As a new presidential administration prepares to take office, there’s much speculation about what will change. But many priorities at the enforcement agencies soon to be led by President-elect Joe Biden will remain the same as under the direction of President Donald Trump, at least initially.
“Changes tend to come pretty slow” in the federal government, said Paul Patten, an attorney with Jackson Lewis in Chicago.
In light of the Equal Employment Opportunity Commission’s (EEOC’s) current 2018-2022 strategic enforcement plan (SEP) remaining in place and a continuing Republican majority on the commission until the middle of 2022, “the EEOC’s focus—at least in the short term—is not likely to change greatly,” said Randy Coffey, an attorney with Fisher Phillips in Kansas City, Mo.
“The existing SEP and the makeup of the commission suggest that a wholesale shift in direction would be very difficult,” he said. “As a result, the EEOC most probably will continue to direct its efforts on ‘strategic-impact’ cases within the scope of the SEP—cases that make a difference in the law or ones that generally call to employers’ attention issues that violate the law and areas that create significant risk to employers.”
The prevention of harassment, which is a priority area in the SEP, is sure to be a continued area of EEOC enforcement, particularly as the agency brings cases when an employer has ignored harassment complaints or has many harassment claims, Coffey noted.
“The EEOC also is likely to retain a strong interest in disability discrimination claims and related reasonable accommodation issues,” he said.
Expect the EEOC’s enforcement to remain about 80 percent to 90 percent unchanged, Patten said.
While employers may perceive significant policy shifts between administrations, “enforcement officials at the Occupational Safety and Health Administration (OSHA) know that most of the agency chugs on as it normally does,” according to Courtney Malveaux, an attorney with Jackson Lewis in Richmond, Va., and Melanie Paul, an attorney with Jackson Lewis in Atlanta, in a joint e-mail.
“One thing that changes only glacially, if at all, is the most frequently cited items,” they said, which is a report on the violations OSHA found most often over the year. “The culprits may shift a spot or two in a given year, but they don’t change much.
“Since the onset of the pandemic, OSHA has reported an uptick in its use of its standards relating to COVID-19, including respiratory protection, recording and reporting occupational injuries and illnesses, personal protective equipment and the general duty clause, [which is] the catchall for any hazards not identified in existing OSHA standards. So those categories may move up on the list,” Malveaux and Paul continued. “But that should prove to be a temporary blip once enforcement officers increasingly return to field inspections as the pandemic wanes.”
Wage and Hour Division
“While there will certainly be changes in how the Wage and Hour Division interprets the law and an increased focus on enforcement, the core functions of the Wage and Hour Division will remain the same: investigating and litigating, where necessary, violations of the Fair Labor Standards Act (FLSA),” said Jeffrey Brecher, an attorney with Jackson Lewis in Long Island, New York.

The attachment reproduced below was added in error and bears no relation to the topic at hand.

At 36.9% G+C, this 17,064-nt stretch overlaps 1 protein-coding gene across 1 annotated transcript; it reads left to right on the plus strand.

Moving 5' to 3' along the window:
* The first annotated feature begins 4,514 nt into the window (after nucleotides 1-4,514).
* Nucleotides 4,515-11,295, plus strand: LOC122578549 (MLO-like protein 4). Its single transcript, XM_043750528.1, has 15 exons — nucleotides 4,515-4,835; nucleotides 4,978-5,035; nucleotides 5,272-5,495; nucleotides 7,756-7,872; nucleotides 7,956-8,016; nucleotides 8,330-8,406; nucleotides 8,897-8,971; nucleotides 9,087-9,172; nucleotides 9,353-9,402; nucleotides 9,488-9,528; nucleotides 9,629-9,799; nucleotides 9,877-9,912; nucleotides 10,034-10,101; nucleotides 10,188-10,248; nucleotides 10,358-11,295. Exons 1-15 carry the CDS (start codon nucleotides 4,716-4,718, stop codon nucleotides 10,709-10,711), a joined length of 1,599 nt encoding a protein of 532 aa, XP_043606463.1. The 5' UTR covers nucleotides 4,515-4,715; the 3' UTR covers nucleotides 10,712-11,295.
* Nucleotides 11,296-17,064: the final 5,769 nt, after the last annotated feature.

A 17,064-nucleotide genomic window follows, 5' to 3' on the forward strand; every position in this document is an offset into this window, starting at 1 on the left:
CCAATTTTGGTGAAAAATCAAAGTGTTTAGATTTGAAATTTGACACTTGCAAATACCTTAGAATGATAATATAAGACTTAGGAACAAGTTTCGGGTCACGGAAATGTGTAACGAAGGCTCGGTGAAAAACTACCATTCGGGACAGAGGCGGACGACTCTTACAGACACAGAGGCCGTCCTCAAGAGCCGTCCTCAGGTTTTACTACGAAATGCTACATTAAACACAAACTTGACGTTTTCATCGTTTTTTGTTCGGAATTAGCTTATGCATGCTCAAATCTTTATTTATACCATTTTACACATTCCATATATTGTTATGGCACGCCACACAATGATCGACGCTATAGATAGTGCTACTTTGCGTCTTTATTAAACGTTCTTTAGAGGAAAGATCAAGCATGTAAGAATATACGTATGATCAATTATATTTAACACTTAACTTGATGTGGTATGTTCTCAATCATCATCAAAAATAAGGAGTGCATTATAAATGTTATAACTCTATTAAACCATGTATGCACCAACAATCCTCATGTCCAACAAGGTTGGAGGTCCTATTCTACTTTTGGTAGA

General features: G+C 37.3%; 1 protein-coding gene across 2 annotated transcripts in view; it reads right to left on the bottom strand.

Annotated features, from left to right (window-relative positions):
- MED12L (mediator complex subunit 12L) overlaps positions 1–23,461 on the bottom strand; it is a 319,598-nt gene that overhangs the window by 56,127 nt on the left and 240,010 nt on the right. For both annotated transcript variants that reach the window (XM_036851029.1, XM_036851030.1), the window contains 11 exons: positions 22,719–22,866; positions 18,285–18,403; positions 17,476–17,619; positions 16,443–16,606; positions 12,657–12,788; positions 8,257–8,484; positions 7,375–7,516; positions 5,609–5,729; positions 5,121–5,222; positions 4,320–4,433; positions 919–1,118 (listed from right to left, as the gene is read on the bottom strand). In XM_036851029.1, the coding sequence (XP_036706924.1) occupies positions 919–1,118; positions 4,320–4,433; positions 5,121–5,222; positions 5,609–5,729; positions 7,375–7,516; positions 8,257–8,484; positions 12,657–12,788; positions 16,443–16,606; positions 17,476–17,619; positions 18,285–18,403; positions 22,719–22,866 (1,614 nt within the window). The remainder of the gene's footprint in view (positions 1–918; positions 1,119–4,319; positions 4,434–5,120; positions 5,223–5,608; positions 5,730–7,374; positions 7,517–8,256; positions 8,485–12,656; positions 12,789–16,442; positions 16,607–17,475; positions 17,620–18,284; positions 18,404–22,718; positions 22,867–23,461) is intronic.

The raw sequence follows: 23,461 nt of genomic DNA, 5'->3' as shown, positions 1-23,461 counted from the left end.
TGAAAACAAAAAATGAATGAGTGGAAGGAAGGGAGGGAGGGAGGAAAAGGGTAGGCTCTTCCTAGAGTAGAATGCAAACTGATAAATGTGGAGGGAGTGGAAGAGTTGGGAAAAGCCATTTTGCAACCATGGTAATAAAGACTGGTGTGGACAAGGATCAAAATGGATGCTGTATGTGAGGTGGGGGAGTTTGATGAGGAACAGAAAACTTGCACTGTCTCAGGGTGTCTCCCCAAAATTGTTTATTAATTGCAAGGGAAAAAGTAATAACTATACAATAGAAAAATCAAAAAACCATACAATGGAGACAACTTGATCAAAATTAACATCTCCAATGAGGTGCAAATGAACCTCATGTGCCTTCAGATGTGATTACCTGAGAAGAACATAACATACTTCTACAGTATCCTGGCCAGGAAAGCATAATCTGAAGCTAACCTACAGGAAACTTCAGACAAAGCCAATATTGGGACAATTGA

“Under the new administration, it is unlikely that DOL [Department of Labor] investigations will change,” said Hagood Tighe, an attorney with Fisher Phillips in Columbia, S.C. “The department’s investigators are career—not political—employees, and their processes did not change when Trump was elected. Therefore, I don’t anticipate any difference under Biden.”
“The substantive area that I think would be least likely to change would be the division’s interpretations of the Family and Medical Leave Act,” said Robin Shea, an attorney with Constangy, Brooks, Smith & Prophete in Winston-Salem, N.C. “The most recent regulations were issued in 2013, during the Obama administration, so they are probably consistent with any positions the Biden administration would take.”
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The Office of Federal Contract Compliance Programs (OFCCP) leadership will likely shift its approach on audits “to one more similar to that of [former OFCCP director] Pat Shiu under the Obama administration. Federal contractors should be prepared for a return to the ‘no stone goes unturned’ approach to audits,” said Meredith Gregston, an attorney with Duane Morris in Austin, Texas.
Cheryl Behymer, an attorney with Fisher Phillips in Columbia, S.C., said she anticipated that the OFCCP’s focus on compensation disparities is likely to continue in the Biden administration.
As for the National Labor Relations Board (NLRB), “At least until August of 2021, not much will change,” said Rick Grimaldi, an attorney with Fisher Phillips in Philadelphia.
Three of the four seated members of the NLRB are Republican. “President-elect Biden will be able to move to fill the one vacant seat immediately,” said Eve Klein, an attorney with Duane Morris in New York City. “However, he will have to wait until at least Aug. 27, 2021, when member William Emanuel’s seat expires, to add a second Democratic appointee to attain majority control of the board.”
Republican General Counsel Peter Robb’s term does not expire until Nov. 17, 2021. “This is significant, as the general counsel makes decisions as to which case to prosecute,” Klein said.
Grimaldi predicted the Biden administration eventually will be “one of the most pro-labor administrations in recent memory.”
But Daniel Schudroff, an attorney with Jackson Lewis in New York City, said, “There won’t be immediate change” with the NLRB, despite many people’s expectation for changes overnight.
That said, some significant changes are possible, according to Jonathan Segal, an attorney with Duane Morris in Philadelphia.
Among these, he predicted the Biden administration will seek: